Saturday, August 25, 2012


Hurricanes are a hot topic around here right now. We're all watching Tropical Storm Isaac, and it happens to be the twentieth anniversary of Hurricane Andrew. I can remember Hurricane Andrew, but because I was living in the Midwest, it didn't mean much to me. In Miami, though, it feels like it didn't happen that long ago. When we first moved here, some people remarked on my husband's name, because they had different associations with "Andrew" than we did.

Hurricane Andrew was a category 5 storm when it hit Florida two decades ago, and right now there's only a Tropical Storm Warning and a Hurricane Watch. That's enough to make us double-check our hurricane kits, so we stockpiled some extra cat food, candles, batteries, and fuel for our camping stove. I'm told that what we're mainly preparing for is the possibility of days without electricity, so our general preparations include making sure we have food that doesn't need cooking, spare cash, and enough gas in the car. For me, the spectre of boredom looms, so I made a trip to the library this week, too.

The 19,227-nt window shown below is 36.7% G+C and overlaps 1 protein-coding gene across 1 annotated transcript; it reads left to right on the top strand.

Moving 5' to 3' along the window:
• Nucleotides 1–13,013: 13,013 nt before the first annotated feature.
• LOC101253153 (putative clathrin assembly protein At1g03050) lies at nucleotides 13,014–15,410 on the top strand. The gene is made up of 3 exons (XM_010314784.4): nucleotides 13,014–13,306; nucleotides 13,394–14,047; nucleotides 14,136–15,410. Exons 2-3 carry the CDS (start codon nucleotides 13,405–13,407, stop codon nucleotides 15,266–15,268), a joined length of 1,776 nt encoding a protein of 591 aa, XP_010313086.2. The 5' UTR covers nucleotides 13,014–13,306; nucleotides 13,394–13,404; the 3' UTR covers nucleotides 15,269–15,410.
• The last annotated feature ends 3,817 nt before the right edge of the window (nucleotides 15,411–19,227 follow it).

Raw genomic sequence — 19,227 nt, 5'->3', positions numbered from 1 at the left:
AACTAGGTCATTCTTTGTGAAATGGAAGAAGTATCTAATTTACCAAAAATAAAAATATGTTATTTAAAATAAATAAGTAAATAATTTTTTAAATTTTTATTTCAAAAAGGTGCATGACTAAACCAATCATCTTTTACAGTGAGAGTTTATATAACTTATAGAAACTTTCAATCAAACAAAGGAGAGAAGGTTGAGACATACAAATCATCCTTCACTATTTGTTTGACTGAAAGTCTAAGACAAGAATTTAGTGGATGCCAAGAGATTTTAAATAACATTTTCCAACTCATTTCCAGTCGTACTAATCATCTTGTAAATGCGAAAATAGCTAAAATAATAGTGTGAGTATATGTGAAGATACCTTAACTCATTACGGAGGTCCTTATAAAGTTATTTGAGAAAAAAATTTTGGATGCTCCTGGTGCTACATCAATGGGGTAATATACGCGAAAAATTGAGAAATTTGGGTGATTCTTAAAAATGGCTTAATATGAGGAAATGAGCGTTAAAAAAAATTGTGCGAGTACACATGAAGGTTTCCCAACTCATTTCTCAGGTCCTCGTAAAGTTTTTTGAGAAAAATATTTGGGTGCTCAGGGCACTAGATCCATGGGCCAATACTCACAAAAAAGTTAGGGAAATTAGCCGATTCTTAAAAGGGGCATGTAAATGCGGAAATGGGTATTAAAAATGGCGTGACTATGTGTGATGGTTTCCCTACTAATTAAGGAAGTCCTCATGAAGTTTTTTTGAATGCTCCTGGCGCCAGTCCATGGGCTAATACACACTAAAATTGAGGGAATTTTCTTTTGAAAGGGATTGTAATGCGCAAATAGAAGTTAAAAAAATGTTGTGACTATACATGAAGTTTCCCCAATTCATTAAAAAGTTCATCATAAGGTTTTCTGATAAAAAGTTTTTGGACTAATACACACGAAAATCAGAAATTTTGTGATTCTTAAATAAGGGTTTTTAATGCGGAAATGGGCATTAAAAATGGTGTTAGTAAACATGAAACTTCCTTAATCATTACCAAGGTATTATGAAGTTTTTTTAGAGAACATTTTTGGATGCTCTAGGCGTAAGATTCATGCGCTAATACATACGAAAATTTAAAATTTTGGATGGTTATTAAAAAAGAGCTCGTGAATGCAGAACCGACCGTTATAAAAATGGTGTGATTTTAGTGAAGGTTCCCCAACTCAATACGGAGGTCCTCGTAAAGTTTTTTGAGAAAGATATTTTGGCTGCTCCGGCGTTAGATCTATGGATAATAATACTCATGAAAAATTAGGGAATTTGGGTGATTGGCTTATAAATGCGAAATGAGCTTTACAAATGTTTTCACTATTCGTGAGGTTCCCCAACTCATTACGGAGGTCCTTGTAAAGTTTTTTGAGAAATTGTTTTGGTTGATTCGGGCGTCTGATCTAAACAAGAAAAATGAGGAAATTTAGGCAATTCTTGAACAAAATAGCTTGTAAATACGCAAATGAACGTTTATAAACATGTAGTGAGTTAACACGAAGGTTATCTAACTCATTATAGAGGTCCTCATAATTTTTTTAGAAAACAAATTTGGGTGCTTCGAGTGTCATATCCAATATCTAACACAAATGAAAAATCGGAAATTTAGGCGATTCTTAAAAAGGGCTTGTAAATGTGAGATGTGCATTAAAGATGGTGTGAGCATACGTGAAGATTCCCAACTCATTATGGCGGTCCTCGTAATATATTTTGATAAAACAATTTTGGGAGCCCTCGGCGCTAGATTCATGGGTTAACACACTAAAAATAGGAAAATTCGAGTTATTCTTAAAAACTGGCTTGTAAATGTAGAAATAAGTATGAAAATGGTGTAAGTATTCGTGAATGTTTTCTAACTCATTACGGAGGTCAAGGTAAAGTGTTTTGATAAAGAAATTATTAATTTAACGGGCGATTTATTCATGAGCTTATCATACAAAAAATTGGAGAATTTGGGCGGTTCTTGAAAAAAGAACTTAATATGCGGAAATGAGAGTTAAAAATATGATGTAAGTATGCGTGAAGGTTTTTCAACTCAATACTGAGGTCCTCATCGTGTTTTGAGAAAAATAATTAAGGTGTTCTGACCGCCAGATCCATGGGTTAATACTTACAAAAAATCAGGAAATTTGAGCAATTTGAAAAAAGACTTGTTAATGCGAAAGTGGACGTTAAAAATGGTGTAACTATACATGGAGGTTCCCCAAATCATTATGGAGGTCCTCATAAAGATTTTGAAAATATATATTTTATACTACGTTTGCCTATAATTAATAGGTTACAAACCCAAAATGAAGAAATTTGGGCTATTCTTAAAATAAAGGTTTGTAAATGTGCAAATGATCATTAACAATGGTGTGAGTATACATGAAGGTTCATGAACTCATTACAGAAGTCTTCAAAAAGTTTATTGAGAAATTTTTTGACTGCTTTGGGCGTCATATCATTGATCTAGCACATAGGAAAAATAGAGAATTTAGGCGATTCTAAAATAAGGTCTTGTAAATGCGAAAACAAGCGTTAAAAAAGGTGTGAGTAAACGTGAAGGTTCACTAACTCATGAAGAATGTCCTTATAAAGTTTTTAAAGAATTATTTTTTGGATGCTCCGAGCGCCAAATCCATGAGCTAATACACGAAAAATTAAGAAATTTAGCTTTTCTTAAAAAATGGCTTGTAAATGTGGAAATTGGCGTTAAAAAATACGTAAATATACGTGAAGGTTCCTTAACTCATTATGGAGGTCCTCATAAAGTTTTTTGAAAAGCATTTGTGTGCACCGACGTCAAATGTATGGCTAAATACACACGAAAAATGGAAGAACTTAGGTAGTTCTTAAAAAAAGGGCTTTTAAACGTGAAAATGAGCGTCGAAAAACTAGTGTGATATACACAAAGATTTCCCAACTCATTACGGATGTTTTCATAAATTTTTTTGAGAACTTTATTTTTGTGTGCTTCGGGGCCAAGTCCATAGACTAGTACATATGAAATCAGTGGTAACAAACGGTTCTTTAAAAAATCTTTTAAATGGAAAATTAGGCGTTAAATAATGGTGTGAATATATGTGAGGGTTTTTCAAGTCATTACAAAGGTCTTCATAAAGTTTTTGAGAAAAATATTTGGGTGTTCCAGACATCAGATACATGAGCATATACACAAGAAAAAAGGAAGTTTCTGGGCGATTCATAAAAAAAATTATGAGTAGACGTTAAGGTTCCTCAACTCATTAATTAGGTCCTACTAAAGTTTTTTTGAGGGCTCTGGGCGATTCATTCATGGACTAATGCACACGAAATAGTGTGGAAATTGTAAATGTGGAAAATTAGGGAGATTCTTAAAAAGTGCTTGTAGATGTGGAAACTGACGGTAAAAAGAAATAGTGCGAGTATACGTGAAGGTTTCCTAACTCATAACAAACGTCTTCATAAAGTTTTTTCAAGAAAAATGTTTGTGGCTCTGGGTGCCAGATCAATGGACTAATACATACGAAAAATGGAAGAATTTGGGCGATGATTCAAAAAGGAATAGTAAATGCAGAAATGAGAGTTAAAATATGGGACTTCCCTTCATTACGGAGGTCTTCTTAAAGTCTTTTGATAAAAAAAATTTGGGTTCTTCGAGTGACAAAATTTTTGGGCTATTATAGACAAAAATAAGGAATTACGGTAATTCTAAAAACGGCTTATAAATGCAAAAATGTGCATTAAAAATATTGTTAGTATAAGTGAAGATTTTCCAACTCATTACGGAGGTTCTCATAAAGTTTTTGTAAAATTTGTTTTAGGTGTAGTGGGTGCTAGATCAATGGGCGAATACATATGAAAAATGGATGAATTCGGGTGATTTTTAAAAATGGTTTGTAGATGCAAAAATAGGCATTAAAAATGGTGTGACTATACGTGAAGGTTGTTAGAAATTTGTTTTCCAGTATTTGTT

When you're preparing your house, the primary focus is on the windows.  In new or renovated houses, people have hurricane-proof windows; otherwise, they board up or shutter the windows. In the past, our landlord boarded up the windows in our house, but now he has extra shutters, and so he's installing shutters today. The shutter system is quite efficient - you install a long line of screws on each side of the window, and those are left there permanently. When a storm comes, the you place the shutters over the windows and secure them with a series of wingnuts.

So, more or less, I feel ready. The university has already announced that it won't be open on Monday. As an academic, there's always work I can do, so that probably just means I'll be working at home instead of on campus.

Tuesday, August 21, 2012